Karan Thapar: But that is the only one.

Raghuram Rajan: The Company's Act.

Karan Thapar: That's hardly a reform. It's a procedure.

Raghuram Rajan:Well, there are elements in it which are quite important. The point is let us get some momentum. Much of what we need to do is not on the legislative side. It is on the implementation side. The coal linkages, the stalled projects, getting them started.

Karan Thapar: Can I come to those in a moment's time, because those are things that people have earlier talked about in this program. There are promises that have been made and they have not been delivered. But at the moment, just to wrap up the picture of the economy, do you think, given the circumstances, given that legislations that have been promised for so many years are stuck, given the uncertainty about the fiscal or the growth, given the FDI situation, India can avoid a rating's downgrade by Standard and Poor's and Fitch?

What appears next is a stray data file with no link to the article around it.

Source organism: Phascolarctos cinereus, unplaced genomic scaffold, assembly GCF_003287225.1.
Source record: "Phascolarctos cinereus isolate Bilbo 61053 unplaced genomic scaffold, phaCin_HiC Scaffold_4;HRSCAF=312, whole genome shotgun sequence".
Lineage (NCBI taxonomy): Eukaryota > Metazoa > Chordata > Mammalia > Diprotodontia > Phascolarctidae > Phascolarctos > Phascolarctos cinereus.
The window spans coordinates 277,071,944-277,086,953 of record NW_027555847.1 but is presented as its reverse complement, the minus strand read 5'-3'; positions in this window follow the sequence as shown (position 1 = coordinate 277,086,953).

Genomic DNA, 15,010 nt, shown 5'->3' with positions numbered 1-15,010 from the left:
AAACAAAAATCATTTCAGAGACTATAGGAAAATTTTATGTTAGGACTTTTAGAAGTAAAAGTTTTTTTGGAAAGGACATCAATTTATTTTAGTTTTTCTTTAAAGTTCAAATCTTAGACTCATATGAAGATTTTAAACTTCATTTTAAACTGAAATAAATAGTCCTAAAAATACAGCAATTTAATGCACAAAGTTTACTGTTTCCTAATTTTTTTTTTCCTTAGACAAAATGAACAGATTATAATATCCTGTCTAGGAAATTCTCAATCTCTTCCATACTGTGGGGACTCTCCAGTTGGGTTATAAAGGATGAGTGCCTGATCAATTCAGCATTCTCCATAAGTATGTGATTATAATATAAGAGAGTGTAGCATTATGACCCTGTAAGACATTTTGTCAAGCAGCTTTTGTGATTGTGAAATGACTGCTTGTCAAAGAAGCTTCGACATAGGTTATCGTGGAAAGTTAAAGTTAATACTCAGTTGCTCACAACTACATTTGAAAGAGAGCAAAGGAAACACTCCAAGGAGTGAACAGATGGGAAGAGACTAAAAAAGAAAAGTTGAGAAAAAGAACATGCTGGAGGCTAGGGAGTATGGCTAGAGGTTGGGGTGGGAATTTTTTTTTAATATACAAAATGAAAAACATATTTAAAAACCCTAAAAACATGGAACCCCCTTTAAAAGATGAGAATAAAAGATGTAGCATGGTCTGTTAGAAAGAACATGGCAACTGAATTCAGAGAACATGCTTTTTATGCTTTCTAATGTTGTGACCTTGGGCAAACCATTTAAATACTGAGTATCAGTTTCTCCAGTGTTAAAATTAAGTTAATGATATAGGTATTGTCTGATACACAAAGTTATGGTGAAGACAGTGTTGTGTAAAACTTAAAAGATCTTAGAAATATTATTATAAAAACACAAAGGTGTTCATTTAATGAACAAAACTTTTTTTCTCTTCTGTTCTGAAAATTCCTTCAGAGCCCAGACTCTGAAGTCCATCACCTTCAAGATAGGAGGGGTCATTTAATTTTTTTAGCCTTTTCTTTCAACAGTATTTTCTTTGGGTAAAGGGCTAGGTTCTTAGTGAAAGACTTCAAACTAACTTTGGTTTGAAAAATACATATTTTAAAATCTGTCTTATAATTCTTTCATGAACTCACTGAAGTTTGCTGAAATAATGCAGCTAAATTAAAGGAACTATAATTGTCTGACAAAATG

Raghuram Rajan: I think it can. Because the fundamentals are still strong. I think the government has shown some determination to take the necessary corrective action. Now whether it hits the various targets we have talked about on the nose that is... I think the broader issue is that the direction is the right one. And that we will, over the medium terms, get our finances in order which is what the ratings care about.

Karan Thapar: Let us hope Standard and Poor's and Fitch are listening to you. Let us take a break and when we come back let talk about the critical steps the government needs to take to ensure that the targets that you have hoped to achieve can actually be achieved.